“THE PANDEMIC STOLE TIME, BUT FREEZING MY EGGS GAVE IT BACK”
Nikki Clare underwent three cycles of egg-freezing last year
I’d always naively assumed that the only thing stopping me from having children was finding the right partner. But then, at the age of 34, I discovered that my egg count was very low. It was late 2019 and I’d come out of a long-term relationship at the start of the year. After calling my mum as soon as I stepped out of the clinic, I decided, then and there, that I was going to freeze my eggs. I booked three cycles – enough to extract the 20 to 24 eggs they recommend to give a good chance of having a baby. I paid over £15,000 in total – costly for an insurance policy that might not even pay out.
During my first cycle, I had to inject myself with medication to stimulate my ovarian follicles, and once enough had grown, I then administered a “trigger” injection before going into the clinic for the egg retrieval. Waiting to hear how many eggs had been extracted was agony. I’d heard stories of women getting 25, so when the doctors told me that I had six, I felt deflated, but empowered. Six was better than none. In the first week of March, I had my second cycle, which brought nine eggs, and I stood a great chance of getting to 20 in my last cycle.
But then lockdown hit. Not only was I left uncertain about when I’d be able to complete my third cycle, but I was also unable to date. My hope is to have children with a partner and never have to use my frozen eggs, and suddenly neither was possible. The clock seemed to tick faster than ever.
My clinic reopened in July, but it wasn’t until October that I finally had my last cycle. While I grieve for the time I haven’t been able to look for a partner, taking control has been my silver lining. There’s no guarantee my eggs will produce a baby, but where the pandemic stole time, freezing my eggs has given a bit of it back.
“GOING THROUGH CHEMO IN LOCKDOWN WAS TOUGH”
Beth Clyde, 21, from Glasgow, was diagnosed with Hodgkin lymphoma less than a week before the first lockdown
I’d been having bad chest infections for months. I was also absolutely exhausted, just struggling through my life. My doctor had tried all sorts of different things – from antibiotics to vitamin injections – but none of them were working.
It was during one of these injections that the nurse commented on my cough, thinking there was a chance it was COVID. This was around March 2020, and so much was still unknown about the virus that I was sent for a chest X-ray. That showed I had fluid on my lungs, so I had to pack a bag and be admitted to hospital straight away.
After three weeks of tests I received my diagnosis. I had stage-two Hodgkin lymphoma, a type of blood cancer. I’d never heard of it. I didn’t even know it was cancer whenI first heard the words. As I couldn’t have visitors, my phone was on loudspeaker so my mum could hear what the doctors were saying. That was one of the hardest parts, trying to process all the information I was being given without anyone beside me. That, and when I first had to go to chemotherapy. I was being treated as an outpatient and was dropped off at the door, not knowing what to expect and having to enter alone. But as time went on I got to know the nurses, who would sit and chat with me – I learned all about their lives and they learned about mine. I was also relieved that they now knew what was wrong with me and could treat it.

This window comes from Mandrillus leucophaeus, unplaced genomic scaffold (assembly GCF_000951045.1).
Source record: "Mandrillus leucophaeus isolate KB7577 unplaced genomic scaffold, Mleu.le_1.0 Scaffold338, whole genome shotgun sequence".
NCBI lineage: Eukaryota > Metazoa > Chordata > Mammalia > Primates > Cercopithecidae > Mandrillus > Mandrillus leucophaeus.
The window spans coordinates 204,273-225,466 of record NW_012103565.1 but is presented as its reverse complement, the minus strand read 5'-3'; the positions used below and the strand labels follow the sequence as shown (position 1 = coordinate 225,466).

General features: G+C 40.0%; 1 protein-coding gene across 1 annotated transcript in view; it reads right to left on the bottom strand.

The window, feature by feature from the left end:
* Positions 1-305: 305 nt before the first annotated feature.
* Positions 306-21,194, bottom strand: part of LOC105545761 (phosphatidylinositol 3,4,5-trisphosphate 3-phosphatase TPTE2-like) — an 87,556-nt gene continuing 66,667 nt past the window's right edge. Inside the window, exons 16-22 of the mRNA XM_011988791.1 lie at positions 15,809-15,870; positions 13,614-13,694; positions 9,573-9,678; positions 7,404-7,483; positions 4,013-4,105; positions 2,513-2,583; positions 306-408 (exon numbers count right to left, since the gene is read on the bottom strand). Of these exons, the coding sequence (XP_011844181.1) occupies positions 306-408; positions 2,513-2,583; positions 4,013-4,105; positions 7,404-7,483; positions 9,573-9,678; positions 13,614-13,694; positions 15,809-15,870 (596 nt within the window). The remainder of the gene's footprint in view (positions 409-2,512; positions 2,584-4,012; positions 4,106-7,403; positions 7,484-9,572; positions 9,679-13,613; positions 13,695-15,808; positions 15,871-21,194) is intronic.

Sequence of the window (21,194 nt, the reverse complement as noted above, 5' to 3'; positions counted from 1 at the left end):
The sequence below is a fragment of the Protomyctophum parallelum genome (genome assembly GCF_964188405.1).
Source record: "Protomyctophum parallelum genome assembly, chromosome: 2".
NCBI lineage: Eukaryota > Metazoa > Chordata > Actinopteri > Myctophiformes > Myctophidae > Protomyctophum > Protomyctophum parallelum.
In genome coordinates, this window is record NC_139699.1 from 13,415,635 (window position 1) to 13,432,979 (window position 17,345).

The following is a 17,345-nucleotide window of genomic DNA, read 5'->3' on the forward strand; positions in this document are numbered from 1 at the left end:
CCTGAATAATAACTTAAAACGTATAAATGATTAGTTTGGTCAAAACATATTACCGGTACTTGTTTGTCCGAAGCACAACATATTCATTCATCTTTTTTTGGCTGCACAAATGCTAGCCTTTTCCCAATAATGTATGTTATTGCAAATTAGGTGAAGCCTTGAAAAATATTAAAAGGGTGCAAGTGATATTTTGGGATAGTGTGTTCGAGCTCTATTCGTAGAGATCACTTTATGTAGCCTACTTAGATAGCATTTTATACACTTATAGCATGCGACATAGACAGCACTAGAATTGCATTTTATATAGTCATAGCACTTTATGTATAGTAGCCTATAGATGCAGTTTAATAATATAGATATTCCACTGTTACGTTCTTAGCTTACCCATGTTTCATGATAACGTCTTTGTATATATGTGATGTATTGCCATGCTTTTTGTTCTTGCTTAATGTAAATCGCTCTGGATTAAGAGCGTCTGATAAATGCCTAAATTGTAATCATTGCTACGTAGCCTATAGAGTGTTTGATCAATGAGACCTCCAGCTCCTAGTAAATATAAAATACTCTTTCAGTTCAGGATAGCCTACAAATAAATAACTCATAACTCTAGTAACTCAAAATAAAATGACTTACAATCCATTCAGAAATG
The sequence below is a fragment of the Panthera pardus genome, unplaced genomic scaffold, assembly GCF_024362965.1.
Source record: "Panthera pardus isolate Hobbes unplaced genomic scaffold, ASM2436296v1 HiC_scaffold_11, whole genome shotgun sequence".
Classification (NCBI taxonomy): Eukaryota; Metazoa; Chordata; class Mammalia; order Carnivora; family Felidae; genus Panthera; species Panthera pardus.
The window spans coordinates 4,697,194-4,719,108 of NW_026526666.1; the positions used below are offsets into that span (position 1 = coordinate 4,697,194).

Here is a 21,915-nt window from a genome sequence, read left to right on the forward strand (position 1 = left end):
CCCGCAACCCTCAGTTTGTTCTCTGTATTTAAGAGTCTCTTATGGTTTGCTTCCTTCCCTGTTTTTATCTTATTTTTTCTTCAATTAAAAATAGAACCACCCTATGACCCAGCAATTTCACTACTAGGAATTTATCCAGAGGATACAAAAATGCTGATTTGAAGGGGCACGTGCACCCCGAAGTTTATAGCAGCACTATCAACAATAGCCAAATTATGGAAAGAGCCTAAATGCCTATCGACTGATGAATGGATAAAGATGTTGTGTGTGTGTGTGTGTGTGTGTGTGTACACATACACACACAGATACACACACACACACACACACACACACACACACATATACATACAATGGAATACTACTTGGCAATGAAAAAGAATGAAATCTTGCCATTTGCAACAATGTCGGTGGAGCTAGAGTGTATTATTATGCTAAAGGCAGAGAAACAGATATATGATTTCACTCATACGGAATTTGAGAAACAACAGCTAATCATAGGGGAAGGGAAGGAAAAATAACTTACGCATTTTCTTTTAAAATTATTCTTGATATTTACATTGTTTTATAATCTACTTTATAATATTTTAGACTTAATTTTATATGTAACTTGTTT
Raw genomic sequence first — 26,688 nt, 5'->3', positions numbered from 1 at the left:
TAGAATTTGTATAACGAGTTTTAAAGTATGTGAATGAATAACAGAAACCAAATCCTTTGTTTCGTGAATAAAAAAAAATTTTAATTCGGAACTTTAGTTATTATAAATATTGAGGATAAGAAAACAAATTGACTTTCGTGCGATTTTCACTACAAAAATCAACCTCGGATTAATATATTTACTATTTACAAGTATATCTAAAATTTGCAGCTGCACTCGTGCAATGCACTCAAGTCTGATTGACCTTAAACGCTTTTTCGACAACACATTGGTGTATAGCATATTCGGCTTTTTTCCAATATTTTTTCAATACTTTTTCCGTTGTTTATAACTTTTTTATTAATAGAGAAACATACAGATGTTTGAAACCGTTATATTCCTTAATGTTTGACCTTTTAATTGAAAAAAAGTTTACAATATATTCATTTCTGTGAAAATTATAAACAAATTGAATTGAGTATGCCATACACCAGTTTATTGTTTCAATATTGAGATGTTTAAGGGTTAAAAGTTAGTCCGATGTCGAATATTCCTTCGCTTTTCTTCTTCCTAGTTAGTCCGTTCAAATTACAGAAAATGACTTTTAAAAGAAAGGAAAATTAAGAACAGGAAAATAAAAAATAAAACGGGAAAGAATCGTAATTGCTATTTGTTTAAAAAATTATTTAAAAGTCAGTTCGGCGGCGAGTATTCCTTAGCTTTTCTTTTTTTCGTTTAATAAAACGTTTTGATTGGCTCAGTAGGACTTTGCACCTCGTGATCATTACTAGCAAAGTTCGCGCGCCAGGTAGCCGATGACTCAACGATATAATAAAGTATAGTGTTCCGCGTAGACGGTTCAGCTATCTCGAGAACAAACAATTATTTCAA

Because chemotherapy depletes your immune system, I had to shield for four months while living with my mum. I couldn’t see friends or family. But, in a way, that made some moments easier – if I’d been able to see them it would have got really emotional and that would have been so draining.
I could just use the time to give in to whatever my body needed – I slept a lot. I also began to open up on social media about my illness, connecting with others going through cancer, and eventually set up my YouTube channel. It’s giving me a new perspective – now I’m in remission, I’m feeling more like myself again. I’ve met so many other women my age going through what I did and want to support them.
“I LAUNCHED A NEW BUSINESS”
Ellie Taylor, 23, from Sandwell, set up Blossoms Activity Farm in March
I have always wanted to work with animals. I studied animal care and then worked in vet practices for a bit before coming up with the idea of launching a farm where children could get hands-on experiences with animals. The Prince’s Trust gave me funding and advice, and I began to search for land in January 2020. But everything fell through when COVID hit – I lost my land and all my animals had to live in different places. At one point, I had 10 chinchillas in my living room!
It was tempting to give up, but I decided to launch a mobile business, bringing animals into schools, care homes and kids’ parties. Of course, that’s been really hard as well – and is impossible to do when we’re in a full lockdown. I’ve got 18 animals that need to be fed and cared for, and as it’s a new business, I’m not eligible for furlough schemes. But in August last year, I was able to work, in full PPE. All the animals are in one place now, too. It’s amazing seeing everyone’s faces. Bringing animals to people has added a lot of joy to a really tough year.
*Names have been changed
This feature originally appears in the April 2021 issue of Cosmopolitan UK, out now.